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Hand-made books for the collector who reads and the reader who collects

Two Poems by Adam Thorpe
with Linocut illustrations by John Watson


We have long thought that a well told introduction enhances a poem's appeal, and in Adam Thorpe we found a poet who agreed. Both 'Temerity' and 'In Montmartre Cemetery' are introduced by the author, adding a layer of understanding to poems which, while they take us to different times and places, are also deeply personal. The origin of this volume was a poetry reading at the Burgess Centre in Manchester, where we were drawn first by Thorpe's easy way of talking about his poems and then by the poems themselves. 

'Temerity', the first poem of this volume, gives voice to Joseph Cottle, the beleaguered poet and publisher of the first edition of Wordsworth and Coleridge's Lyrical Ballads. If Thorpe relates to Cottle as a poet, we heard the pain of the publisher in his verse. The second poem of the book 'In Montmartre Cemetery' leads us through the paths, around the monuments and into some of the secret corners of this cemetery, the resting place of Zola, Degas, Nijinski and the Goncourt brothers, among others.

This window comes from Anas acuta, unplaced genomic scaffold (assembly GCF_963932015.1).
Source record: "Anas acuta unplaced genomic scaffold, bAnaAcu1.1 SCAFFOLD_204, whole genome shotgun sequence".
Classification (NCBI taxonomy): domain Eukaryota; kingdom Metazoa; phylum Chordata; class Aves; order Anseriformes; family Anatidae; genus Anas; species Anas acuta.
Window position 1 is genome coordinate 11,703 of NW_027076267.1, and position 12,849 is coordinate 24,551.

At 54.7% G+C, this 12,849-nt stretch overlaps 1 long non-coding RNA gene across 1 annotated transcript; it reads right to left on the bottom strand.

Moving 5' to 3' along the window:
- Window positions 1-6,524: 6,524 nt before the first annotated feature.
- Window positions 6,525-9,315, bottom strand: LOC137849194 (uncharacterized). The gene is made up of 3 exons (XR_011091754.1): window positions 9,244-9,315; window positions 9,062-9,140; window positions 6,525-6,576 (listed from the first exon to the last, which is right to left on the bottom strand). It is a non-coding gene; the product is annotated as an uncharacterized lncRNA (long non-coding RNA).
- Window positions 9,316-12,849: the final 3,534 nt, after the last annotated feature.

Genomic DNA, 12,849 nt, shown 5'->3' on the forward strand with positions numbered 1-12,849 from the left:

The eleven linocuts used for this book have been created by John Watson, a Scottish wood engraver and linocut artist. Watson has worked his craft for more than forty years as a print maker and educator, yet this is his first illustrated book. The illustrations were cut with our printed text to hand and were designed not just with the poems in mind, but with an understanding of the shape of the verses on the page.

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Two Poems is 32 pages, and 11 x 6 1/2 inches. Printed on an unusual 130 gsm Zerkall paper that is made from Jute fibres, it has a beautiful hand, a warm colour and, like all Zerkall papers, takes the type and the prints well. Equally unusual Amate wood bark fibre paper from Mexico in an earthy red shade is used for the wrappers. The titling is set in Weiss roman and italic.  'Temerity' was set in Bell, and, to accentuate the difference between the two poems, Perpetua was used for 'In Montmartre Cemetery'. Fewer than two hundred copies were printed, numbered and signed by both author and illustrator.

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Updated 10 January 2017